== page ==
Players are the main asset of your club. They will bring you victories and increase club's popularity.
There are thousands of different players to pick from in the game, from specialists to all-rounders.
Selecting the right one for your team is your main job. Use your scouts to get 3 key information: skills, traits and performance.
In terms of their quality, players are primarly defined with 16 skills and up to 4 traits. Read their explanations in the skills and traits section.
In addition, there are numerous other modifiers and attributes explained here that you should know.
Position. Each player has a primary position(s) in which he plays the best. It is written next to his name on the player's info screen and with a white circle on the field view.
He can have numerous other positions where he is competent as indicated on the field view on that same screen with an empty circle.
Young players are attractive as they have their whole careers ahead of them.
A youngster with high potential can potentially turn into a star in several seasons.
But they are inexperienced and prone to making more fouls and errors in a match. Errors that could cost you dearly.
Youngsters could easily have a great season and fall down the next one.
Older players, on the other hand, are less impulsive and will create less mistakes, fouls, and generally perform more consistently.
They can also be converted into staff when they retire.
However, they will lose skills faster than their younger colleagues and their price will drop the older they get.
Player's price is a combination of several factors: his current skills, potential, experience, and performance (form).
Price is a good indicator of player's worth on the field, but a more expensive player often doesn't mean a better player.
Age, playtime, match sharpness, and other things can make a player under or over-valued so it is worth scanning the market for bargins.
Squad status. Squad status represents player's authority in the dressing room - how others in your squad perceive him.
- Leaders motivate or discipline other players in the team. A leader needs to be in the club for some time to build his reputation and needs to play regularly on an impressive level to earn his status. He also needs to have experience and age to pose as an authority to others. These players give +3% to team spirit but also when they complain they cause a -3% penalty for each of their complaints.
- Respected players have proven their worth but are missing some of the things to be leaders. A kid at 22 years can't really be an authority in the dressing room even though he plays well, but he can be well respected by others. Such players give a bonus of +1% to team spirit and also a penalty of -2% for each of their complaints.
- Fringe players don't play regularly, don't have experience, and in general aren't recognised as all that important in the squad. These are the ones that the club can live without. They don't give a boost to team spirit but each of their complaints is still a -1% penalty to it.
- Prospects are players that are still waiting for their chance to prove themselves or that are still to young to be heard in the dressing room. They have a lot to learn and need others to mentor them so they cause a penalty of -1% to team spirit and each of their complaints reduces team spirit by additional -1%.
- Newcomers are players that just recently joined the club. They still need to find their place in the squad and get familiar with other players so they penalise team spirit by -3%. On the bright side, they won't complain about their contract and they will, within a month, assume some other squad status.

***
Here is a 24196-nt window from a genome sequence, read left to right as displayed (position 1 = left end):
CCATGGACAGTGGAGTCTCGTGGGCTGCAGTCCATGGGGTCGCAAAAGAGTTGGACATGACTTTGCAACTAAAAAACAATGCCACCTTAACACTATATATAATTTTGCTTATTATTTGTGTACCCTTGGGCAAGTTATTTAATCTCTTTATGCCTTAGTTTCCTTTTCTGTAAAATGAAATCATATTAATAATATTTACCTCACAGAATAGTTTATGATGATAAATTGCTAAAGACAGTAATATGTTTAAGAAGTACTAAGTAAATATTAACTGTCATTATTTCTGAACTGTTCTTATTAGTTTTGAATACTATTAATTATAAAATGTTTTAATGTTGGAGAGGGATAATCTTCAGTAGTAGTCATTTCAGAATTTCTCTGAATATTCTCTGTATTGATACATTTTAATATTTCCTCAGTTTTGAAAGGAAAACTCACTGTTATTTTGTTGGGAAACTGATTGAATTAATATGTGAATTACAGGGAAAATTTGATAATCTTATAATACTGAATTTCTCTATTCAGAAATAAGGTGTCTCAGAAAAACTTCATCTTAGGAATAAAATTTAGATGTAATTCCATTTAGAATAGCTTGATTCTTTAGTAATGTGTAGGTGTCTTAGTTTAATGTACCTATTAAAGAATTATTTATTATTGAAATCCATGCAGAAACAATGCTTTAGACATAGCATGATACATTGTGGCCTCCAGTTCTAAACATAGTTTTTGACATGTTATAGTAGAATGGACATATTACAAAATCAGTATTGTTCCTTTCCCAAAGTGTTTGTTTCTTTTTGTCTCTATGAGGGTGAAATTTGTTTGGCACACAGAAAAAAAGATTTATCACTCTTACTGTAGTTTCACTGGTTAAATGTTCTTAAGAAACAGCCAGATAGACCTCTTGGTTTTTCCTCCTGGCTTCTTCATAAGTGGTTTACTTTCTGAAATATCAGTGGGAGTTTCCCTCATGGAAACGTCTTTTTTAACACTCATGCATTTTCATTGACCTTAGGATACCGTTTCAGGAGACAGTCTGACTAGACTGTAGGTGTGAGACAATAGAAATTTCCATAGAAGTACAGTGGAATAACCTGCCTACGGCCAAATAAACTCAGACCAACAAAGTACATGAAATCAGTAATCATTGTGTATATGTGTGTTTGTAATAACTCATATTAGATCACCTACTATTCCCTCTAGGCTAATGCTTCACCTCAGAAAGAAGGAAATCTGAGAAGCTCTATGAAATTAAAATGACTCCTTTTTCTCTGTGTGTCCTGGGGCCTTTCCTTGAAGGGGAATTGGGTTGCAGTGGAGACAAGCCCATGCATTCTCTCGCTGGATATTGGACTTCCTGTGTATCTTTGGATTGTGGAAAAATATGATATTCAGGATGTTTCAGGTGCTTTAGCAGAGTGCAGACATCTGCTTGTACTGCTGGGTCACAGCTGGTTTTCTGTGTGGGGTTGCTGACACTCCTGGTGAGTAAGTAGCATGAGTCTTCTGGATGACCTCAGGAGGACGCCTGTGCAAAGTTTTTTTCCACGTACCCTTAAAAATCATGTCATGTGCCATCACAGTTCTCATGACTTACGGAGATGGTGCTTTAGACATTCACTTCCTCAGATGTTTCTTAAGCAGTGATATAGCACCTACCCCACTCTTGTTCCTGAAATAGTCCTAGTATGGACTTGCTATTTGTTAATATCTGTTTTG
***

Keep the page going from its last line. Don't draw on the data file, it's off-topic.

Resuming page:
Skill level. When you scout a player one of things the scout reweals is his current level of skills.
It is important to understand that player's skill stars are always relative to your club's popularity.
Stars represent how good the player's skills are for his position. 3 stars means the player is of average ability for a club of your reputation.
Performance. Player's effectiveness in a match is based on his skills, but there are other things affecting his match performance measured with this stat.
The most important thing is how well he fits with the rest of the team, but things like sharpness and current form also chip in.
Performance is presented as a range and changes throughout the season.
The player will perform at a level within that range (i.e. if he has a range of 74-109% he can equally likely perform at 74% of his power, 109%, or anywhere in between).
You might want to consider fielding a weaker player that is performing well rather than a good player that's down.
Playing matches increases player's experience, especially if playing for national teams or in international club competitions.
It is important that the player plays on an adequate level, his experience can only grow so much in C division.
Experience is primarily a measure of player's consistency and those without it can have wildly different output from match to match.
Match sharpness. Players that play reguralry will have high match sharpness. That means they make fewer mistakes, are harder to get injured and simply play better altogether.
Sharpness changes slowly with matches the player plays and it can take a whole season to increase it from awful to great or superb.
But keep in mind that match sharpness will drop quickly for players in B team due to their harsh training regime.
Natural fitness. Players with low natural fitness are more likely to get injured in a game.
This stat is outside of your control but it changes a bit over time and young and old players usually have lower natural fitness.
Versatility. This is a measure of player's ability to adapt to a new position or club.